Excavations by Abu Dhabi Tourism & Culture Authority (TCA Abu Dhabi) archaeologists have revealed stunning evidence for a 4,000-year-old trading post on Sir Bani Yas island off Abu Dhabi’s coast. The excavations focused on a stone-constructed building at a site on the island’s south-west coast.
Inside the building a number of fragmentary large jars were found. These jars were made in Bahrain around 4,000 years ago and belong to a time when the UAE, Bahrain, Iraq, and south Asia were engaged in intensive maritime trade with the jars transported through the Arabian Gulf by ships.
Although fragments of such pottery have been found before in the UAE, this is the first time that several complete examples have been discovered.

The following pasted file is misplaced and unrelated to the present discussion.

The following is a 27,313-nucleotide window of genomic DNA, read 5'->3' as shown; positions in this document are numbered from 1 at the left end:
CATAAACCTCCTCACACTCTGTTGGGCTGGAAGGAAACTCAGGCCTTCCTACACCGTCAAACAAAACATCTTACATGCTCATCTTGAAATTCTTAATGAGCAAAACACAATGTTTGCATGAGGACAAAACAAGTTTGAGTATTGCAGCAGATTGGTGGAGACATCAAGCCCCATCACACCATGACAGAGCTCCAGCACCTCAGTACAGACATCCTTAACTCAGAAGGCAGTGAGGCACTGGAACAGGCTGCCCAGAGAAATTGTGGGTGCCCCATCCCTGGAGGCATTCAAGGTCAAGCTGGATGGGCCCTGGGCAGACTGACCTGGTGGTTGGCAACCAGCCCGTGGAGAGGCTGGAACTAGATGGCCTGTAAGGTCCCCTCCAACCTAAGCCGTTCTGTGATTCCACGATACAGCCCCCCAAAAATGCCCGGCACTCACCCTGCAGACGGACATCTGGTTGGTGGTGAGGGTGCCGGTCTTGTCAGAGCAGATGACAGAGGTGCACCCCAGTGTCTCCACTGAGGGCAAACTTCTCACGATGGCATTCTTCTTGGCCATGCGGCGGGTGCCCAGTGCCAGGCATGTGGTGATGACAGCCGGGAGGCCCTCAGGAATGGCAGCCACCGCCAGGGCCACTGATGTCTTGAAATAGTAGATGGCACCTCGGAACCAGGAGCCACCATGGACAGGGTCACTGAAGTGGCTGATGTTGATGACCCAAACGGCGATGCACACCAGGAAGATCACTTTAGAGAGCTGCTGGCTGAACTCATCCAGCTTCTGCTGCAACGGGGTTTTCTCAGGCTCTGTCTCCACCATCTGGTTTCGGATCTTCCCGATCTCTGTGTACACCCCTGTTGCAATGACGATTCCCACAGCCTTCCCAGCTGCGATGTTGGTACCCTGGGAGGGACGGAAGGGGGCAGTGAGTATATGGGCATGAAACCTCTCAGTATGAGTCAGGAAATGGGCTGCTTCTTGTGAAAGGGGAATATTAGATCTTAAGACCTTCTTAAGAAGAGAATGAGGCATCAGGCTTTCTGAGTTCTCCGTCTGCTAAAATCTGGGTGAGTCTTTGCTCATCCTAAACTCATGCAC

Links to Indus Valley
One of the most remarkable finds was a stamp seal, probably made from steatite. This is an example of a famous ‘Dilmun Stamp Seal’. Dilmun was the ancient name for Bahrain and adjoining regions, and merchants used these stamps to authorize shipments of goods around the Arabian Gulf. A few examples have been found before in the UAE, but this is the first Dilmun stamp seal to be discovered from the Al Dhafra region of Abu Dhabi.
TCA Abu Dhabi archaeologist Abdulla Khalfan Al Kaabi said: “The moment when we discovered the Dilmun stamp seal was very special. We immediately realized the important implications of this find. Holding this in our hands for the first time since a Bronze Age merchant had used it almost 4,000 years ago was a magical moment.”
The seal appears to show an animal and a human figure under the moon. The meaning of the seal is still a mystery but Al Kaabi and TCA Abu Dhabi colleague Ali Abdul Rahman Al Meqbali are researching it and comparing it to the other seals that have been found in the Arabian Gulf.